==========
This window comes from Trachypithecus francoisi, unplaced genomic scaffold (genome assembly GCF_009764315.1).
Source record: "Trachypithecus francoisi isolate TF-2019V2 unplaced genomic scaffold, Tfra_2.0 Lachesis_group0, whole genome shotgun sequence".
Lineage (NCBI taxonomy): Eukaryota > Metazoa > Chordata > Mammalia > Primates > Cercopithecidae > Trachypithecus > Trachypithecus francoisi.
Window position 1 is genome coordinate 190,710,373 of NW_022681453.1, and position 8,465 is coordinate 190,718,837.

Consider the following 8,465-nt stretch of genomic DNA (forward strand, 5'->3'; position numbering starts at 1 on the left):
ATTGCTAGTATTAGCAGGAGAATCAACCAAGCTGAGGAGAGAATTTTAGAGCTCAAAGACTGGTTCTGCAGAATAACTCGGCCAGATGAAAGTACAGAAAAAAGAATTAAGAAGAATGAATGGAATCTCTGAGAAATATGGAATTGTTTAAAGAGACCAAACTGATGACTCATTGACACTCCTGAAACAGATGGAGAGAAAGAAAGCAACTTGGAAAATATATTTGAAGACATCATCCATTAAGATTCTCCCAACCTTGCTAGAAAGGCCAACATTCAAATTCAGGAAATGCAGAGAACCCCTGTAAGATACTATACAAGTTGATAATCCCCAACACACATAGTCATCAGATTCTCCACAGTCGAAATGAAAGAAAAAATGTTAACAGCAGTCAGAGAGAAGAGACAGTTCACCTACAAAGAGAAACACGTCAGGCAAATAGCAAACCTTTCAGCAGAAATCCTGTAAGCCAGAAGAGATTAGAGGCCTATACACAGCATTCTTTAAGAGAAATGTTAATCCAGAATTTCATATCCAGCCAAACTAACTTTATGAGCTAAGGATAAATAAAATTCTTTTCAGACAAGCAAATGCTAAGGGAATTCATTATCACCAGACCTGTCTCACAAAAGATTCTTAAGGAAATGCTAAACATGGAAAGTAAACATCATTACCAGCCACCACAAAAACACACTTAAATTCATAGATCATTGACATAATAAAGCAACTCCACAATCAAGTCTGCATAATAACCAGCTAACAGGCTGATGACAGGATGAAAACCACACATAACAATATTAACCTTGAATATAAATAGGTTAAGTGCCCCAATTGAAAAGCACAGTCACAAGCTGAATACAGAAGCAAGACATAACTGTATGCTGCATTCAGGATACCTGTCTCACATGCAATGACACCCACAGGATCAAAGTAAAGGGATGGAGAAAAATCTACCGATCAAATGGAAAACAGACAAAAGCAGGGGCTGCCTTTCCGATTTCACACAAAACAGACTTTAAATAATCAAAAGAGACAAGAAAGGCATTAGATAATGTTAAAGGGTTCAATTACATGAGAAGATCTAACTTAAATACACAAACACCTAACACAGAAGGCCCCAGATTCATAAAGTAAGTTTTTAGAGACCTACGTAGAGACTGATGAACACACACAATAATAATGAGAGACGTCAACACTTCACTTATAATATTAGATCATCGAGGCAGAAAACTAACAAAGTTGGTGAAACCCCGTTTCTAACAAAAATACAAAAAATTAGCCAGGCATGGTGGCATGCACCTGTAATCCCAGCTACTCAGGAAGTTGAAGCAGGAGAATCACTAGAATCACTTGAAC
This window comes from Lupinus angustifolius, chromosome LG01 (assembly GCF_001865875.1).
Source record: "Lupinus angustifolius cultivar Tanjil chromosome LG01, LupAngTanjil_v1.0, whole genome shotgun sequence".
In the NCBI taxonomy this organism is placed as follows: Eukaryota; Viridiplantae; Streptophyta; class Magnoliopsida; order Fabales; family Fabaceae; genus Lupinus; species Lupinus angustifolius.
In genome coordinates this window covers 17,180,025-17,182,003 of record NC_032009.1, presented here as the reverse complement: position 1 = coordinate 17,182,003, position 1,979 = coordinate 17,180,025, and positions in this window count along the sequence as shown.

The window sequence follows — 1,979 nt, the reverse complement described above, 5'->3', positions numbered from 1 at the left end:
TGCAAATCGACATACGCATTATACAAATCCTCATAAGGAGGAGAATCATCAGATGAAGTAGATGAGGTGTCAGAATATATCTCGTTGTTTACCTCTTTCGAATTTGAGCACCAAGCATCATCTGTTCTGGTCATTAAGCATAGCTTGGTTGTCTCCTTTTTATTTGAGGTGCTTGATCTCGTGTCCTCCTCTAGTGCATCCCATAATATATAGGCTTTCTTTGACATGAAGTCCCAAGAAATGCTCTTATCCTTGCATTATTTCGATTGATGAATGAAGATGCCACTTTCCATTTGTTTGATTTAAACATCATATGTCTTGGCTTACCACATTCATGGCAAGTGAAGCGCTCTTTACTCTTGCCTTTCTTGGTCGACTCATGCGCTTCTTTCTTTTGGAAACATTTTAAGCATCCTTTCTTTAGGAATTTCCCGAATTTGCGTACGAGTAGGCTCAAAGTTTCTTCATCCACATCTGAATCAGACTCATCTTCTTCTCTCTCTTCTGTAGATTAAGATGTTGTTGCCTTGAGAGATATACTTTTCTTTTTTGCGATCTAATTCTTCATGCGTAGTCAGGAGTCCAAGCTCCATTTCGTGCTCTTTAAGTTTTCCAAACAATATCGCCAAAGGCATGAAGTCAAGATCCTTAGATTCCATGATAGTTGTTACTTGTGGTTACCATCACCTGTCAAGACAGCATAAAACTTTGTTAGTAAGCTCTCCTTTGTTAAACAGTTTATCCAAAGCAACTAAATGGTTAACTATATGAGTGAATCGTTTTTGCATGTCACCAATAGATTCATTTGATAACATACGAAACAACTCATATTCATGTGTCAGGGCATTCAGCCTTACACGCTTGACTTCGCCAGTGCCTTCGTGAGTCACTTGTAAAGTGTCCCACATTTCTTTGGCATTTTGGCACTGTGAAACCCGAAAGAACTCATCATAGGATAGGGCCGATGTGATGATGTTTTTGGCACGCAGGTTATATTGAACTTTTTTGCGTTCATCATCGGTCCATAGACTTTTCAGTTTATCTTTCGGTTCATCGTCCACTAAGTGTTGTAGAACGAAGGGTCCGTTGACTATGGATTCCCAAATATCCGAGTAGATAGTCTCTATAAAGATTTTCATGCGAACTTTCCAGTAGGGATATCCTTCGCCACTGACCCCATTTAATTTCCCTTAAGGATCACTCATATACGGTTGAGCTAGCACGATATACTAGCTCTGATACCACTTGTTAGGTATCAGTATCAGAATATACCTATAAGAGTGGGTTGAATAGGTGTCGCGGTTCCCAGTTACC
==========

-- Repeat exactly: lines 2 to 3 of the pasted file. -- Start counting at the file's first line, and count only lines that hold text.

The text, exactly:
Source record: "Trachypithecus francoisi isolate TF-2019V2 unplaced genomic scaffold, Tfra_2.0 Lachesis_group0, whole genome shotgun sequence".
Lineage (NCBI taxonomy): Eukaryota > Metazoa > Chordata > Mammalia > Primates > Cercopithecidae > Trachypithecus > Trachypithecus francoisi.